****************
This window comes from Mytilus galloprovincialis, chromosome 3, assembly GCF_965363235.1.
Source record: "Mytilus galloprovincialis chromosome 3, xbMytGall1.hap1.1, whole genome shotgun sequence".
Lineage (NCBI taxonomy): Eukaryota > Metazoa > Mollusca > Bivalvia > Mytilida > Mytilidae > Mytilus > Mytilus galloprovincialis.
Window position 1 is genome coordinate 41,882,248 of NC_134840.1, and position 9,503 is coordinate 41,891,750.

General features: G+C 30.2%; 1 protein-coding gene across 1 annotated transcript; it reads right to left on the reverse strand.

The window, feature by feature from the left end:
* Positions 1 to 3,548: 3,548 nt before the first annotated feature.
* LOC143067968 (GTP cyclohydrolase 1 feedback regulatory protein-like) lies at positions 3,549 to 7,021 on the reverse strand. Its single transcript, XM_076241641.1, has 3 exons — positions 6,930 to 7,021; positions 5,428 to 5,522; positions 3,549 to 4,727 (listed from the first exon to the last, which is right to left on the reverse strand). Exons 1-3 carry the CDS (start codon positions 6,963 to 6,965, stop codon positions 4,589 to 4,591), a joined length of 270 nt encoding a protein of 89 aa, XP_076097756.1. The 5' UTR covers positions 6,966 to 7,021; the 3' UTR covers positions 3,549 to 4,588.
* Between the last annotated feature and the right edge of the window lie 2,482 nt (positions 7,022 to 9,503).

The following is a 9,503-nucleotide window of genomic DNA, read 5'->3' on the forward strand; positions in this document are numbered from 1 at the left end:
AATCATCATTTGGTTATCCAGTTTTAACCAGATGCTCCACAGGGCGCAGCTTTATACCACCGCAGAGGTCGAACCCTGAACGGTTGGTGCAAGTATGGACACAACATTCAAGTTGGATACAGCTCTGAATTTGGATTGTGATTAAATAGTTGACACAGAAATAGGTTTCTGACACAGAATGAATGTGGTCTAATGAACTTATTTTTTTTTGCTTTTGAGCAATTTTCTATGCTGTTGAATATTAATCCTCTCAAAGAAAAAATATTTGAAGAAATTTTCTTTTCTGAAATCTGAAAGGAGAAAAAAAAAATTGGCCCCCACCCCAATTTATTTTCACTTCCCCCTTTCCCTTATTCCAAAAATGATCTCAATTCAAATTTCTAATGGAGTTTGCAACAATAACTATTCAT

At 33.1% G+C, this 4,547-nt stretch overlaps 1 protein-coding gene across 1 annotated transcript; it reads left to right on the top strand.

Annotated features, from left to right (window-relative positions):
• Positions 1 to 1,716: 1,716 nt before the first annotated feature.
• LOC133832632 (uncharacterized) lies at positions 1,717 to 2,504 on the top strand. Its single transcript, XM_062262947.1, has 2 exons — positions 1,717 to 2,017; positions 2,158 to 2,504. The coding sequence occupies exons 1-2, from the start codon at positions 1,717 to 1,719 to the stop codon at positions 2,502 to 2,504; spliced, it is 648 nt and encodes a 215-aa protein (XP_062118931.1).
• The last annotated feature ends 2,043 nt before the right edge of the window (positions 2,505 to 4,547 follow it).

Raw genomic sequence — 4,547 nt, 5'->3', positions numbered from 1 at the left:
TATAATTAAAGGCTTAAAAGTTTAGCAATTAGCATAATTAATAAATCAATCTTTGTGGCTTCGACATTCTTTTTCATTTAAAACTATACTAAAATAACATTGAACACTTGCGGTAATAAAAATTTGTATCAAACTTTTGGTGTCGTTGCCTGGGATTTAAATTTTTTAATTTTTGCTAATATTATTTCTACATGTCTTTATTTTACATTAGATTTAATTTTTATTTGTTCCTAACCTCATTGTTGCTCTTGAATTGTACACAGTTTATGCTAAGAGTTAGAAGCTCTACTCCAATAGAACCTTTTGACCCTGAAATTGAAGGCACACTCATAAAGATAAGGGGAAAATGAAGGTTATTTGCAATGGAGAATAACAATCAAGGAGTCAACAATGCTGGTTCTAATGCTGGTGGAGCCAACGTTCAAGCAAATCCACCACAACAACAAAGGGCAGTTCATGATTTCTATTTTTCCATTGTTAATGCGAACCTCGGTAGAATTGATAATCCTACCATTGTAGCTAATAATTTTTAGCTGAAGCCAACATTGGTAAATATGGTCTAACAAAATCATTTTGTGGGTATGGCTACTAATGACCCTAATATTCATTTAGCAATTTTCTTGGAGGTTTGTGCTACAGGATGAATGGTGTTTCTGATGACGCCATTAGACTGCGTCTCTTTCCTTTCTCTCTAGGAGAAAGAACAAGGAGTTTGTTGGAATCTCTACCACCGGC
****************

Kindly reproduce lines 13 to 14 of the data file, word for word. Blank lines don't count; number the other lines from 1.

Annotated features, from left to right (window-relative positions):
• Positions 1 to 1,716: 1,716 nt before the first annotated feature.